Americans routinely are bombarded with news stories about invasive new surveillance technologies. But Congress has yet to pass even the most basic legislation on the issue: a bill to ensure that law-enforcement agents cannot read Americans' private e-mails without search warrants.
In the coming weeks, we will reintroduce legislation to update the Electronic Communications Privacy Act (ECPA) and safeguard the privacy of e-mail and other information stored in "the cloud." In the last Congress, the Senate Judiciary Committee unanimously approved this bipartisan bill, but it has yet to become law. Today is Data Privacy Day, reminding everyone of the work that needs to be done.
The Constitution guarantees "the right of the people to be secure in their persons, houses, papers, and effects, against unreasonable searches and seizures." But that guarantee is at risk when the government can search and seize vast troves of our private e-mails, texts, and social-media posts without our knowledge or consent -- and without a search warrant.
Almost 30 years ago, Congress enacted ECPA to protect the privacy of these communications. At that time, no one could have imagined how the Internet and mobile technologies would transform the way Americans communicate and exchange information. There was no World Wide Web, no cloud computing, and no social media -- much of the technology that we take for granted today. After three decades, it is time to update this law.
The proposal we will soon introduce requires the government to obtain a search warrant, based on probable cause, before searching through the content of Americans' e-mail or other electronic communications stored with a service provider such as Google, Facebook, or Yahoo!. The government is already prohibited from tapping our phones or forcibly entering our homes to obtain private information without warrants. The same privacy protections should apply to our online communications.
Our legislation will take into account privacy interests, law-enforcement needs, and the interests of our thriving American tech sector. In our global economy, American technology companies are competing internationally and need to rebuild consumer trust. And just like the bill that garnered broad support in the last Congress, our bill will include balanced exceptions to the warrant requirement to address emergency circumstances.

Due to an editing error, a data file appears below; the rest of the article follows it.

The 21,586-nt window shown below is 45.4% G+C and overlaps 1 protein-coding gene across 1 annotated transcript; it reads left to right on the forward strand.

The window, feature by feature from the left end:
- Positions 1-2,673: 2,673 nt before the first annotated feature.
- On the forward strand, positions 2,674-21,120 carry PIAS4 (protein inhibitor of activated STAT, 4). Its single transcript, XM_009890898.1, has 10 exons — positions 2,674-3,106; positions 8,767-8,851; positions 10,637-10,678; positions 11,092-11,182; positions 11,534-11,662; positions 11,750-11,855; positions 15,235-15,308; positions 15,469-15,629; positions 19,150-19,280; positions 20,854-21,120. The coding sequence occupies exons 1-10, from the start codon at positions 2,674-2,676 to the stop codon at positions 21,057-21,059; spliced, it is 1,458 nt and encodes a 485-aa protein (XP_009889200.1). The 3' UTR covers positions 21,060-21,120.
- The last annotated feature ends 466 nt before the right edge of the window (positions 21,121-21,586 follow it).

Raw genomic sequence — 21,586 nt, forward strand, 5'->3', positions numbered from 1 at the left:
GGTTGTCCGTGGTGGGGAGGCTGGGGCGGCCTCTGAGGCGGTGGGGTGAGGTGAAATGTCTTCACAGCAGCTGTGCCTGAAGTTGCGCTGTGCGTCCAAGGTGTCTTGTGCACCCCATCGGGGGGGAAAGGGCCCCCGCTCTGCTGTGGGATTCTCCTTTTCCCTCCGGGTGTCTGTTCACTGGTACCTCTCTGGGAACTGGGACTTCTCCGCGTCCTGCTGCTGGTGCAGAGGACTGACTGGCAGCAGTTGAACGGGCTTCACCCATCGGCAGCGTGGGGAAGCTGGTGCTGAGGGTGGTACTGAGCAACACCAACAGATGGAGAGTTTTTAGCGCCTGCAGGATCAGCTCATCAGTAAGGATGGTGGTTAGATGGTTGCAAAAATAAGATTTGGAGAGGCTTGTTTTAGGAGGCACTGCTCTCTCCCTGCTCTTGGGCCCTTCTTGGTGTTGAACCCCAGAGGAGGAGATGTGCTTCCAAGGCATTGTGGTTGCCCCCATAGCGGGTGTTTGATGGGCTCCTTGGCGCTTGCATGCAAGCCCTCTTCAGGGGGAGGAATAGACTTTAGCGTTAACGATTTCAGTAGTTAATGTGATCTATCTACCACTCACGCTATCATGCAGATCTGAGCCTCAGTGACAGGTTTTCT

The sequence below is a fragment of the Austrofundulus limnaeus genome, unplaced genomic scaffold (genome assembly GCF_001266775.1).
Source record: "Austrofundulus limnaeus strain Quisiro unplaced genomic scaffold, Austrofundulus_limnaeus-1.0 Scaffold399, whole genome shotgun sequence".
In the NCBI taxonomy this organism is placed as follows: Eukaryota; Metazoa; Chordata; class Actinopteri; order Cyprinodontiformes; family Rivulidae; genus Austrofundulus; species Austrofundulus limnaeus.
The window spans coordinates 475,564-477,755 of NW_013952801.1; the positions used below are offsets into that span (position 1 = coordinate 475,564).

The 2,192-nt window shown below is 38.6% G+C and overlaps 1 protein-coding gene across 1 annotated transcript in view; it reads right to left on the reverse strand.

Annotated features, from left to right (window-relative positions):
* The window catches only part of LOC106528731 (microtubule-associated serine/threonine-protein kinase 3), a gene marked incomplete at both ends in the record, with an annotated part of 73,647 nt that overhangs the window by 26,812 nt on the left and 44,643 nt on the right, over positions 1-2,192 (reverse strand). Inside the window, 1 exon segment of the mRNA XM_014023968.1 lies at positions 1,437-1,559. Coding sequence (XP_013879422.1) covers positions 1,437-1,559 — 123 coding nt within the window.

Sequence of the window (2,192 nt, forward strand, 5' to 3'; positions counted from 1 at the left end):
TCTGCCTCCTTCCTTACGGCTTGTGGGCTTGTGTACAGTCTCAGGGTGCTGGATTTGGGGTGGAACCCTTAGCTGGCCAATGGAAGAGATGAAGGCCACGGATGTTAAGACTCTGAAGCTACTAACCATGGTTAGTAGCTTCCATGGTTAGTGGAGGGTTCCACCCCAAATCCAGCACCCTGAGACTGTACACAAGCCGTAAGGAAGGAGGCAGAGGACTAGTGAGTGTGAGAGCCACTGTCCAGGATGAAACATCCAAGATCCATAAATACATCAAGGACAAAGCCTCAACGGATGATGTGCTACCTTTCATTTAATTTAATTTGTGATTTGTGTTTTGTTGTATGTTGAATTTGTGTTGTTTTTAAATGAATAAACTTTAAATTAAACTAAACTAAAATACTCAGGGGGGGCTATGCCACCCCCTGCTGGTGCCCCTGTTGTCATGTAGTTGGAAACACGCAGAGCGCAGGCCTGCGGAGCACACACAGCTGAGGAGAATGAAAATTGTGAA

Support for ECPA reform continues to grow. We have been joined in the effort by senators from both sides of the aisle, and last year 273 members of the House of Representatives supported this legislation. A diverse coalition of more than 100 leaders in the privacy, civil-liberties, civil-rights, and technology communities, including Americans for Tax Reform, the ACLU, the Heritage Foundation, the Center for Democracy and Technology, and many major technology companies, also support our bill.
Just last week, many of these organizations joined together to urge the Senate to pass ECPA reform. In a letter to the Judiciary Committee, these organizations said that not only would ECPA legislation "allow law enforcement officials to obtain electronic communications in all appropriate cases while protecting Americans' constitutional rights," but it also would "provide certainty for American businesses developing innovative new services and competing in a global marketplace."
Many Americans are frustrated that Congress seems more interested in partisan bickering than in getting things done. By working together, as a Democrat from Vermont and a Republican from Utah, we hope that all senators will join us to pass meaningful and bipartisan legislation that benefits all Americans. Congress should pass ECPA reform this year, and President Obama should sign these important privacy reforms into law.
Sen. Patrick Leahy (D., Vt.) serves as ranking member of the Senate Judiciary Committee and authored the original Electronic Communications Privacy Act (ECPA) in 1986. Sen. Mike Lee (R., Utah) is also a member of the Judiciary Committee.